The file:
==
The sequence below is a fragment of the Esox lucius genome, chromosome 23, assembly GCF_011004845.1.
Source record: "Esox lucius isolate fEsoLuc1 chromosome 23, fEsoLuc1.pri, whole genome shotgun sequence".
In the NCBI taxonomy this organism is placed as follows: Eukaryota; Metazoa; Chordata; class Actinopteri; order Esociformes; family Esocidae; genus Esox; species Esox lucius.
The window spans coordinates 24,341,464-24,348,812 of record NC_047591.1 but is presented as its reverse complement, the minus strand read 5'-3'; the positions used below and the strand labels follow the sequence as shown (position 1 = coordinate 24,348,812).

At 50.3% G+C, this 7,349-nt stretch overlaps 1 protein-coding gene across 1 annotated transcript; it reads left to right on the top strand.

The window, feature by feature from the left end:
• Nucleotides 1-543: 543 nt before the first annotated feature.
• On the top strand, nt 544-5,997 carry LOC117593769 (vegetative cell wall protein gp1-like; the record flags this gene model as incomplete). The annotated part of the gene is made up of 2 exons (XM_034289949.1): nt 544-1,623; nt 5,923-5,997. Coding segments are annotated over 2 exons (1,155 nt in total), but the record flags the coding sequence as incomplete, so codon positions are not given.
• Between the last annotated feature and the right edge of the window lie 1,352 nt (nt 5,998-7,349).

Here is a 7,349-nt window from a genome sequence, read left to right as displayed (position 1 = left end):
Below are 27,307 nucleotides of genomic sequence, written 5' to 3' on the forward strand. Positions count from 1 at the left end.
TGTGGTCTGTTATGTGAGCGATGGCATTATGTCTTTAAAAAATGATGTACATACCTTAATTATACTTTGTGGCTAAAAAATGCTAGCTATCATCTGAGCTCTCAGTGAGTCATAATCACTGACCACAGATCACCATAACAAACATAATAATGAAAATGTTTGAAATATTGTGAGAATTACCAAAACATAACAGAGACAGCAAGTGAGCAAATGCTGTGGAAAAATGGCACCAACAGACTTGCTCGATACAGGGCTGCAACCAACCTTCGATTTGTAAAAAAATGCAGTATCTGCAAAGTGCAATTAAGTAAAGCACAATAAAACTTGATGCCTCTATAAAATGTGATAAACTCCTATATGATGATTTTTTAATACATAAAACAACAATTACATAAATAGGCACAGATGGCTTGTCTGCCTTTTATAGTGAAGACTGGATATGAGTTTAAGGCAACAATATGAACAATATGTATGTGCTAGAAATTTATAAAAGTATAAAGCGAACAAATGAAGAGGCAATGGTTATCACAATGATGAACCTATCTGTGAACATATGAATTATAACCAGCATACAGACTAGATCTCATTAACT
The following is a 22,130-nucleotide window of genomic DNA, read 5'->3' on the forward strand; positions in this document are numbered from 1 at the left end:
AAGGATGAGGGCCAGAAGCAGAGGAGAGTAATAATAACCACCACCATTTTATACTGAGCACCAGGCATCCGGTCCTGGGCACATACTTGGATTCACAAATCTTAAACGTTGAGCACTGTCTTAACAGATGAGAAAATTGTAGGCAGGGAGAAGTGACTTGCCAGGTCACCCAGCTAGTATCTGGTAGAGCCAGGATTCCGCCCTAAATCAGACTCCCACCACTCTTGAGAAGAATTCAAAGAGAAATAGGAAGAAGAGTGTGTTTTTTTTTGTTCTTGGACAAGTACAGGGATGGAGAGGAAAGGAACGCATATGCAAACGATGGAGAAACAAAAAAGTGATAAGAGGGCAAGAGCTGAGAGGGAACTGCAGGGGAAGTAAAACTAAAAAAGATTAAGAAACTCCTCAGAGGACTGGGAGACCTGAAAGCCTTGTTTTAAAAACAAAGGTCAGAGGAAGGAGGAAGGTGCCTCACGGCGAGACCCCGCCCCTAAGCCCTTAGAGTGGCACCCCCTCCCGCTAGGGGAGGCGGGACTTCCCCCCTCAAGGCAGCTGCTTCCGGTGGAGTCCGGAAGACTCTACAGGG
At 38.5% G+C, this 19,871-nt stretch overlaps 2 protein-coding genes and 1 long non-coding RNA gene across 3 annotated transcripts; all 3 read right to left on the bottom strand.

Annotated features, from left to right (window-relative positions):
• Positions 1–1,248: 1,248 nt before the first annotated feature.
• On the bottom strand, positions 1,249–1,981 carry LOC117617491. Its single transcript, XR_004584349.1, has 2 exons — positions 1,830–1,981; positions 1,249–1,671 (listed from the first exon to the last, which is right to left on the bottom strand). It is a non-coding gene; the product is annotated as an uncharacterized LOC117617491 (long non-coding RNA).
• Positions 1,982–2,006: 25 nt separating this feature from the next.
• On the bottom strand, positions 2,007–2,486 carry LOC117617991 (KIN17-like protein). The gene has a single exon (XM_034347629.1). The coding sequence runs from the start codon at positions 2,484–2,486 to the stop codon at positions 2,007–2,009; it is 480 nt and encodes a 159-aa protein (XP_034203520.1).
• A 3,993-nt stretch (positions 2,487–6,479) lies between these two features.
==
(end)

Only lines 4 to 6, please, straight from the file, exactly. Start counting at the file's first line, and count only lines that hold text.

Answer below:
The window spans coordinates 24,341,464-24,348,812 of record NC_047591.1 but is presented as its reverse complement, the minus strand read 5'-3'; the positions used below and the strand labels follow the sequence as shown (position 1 = coordinate 24,348,812).

At 50.3% G+C, this 7,349-nt stretch overlaps 1 protein-coding gene across 1 annotated transcript; it reads left to right on the top strand.

The window, feature by feature from the left end: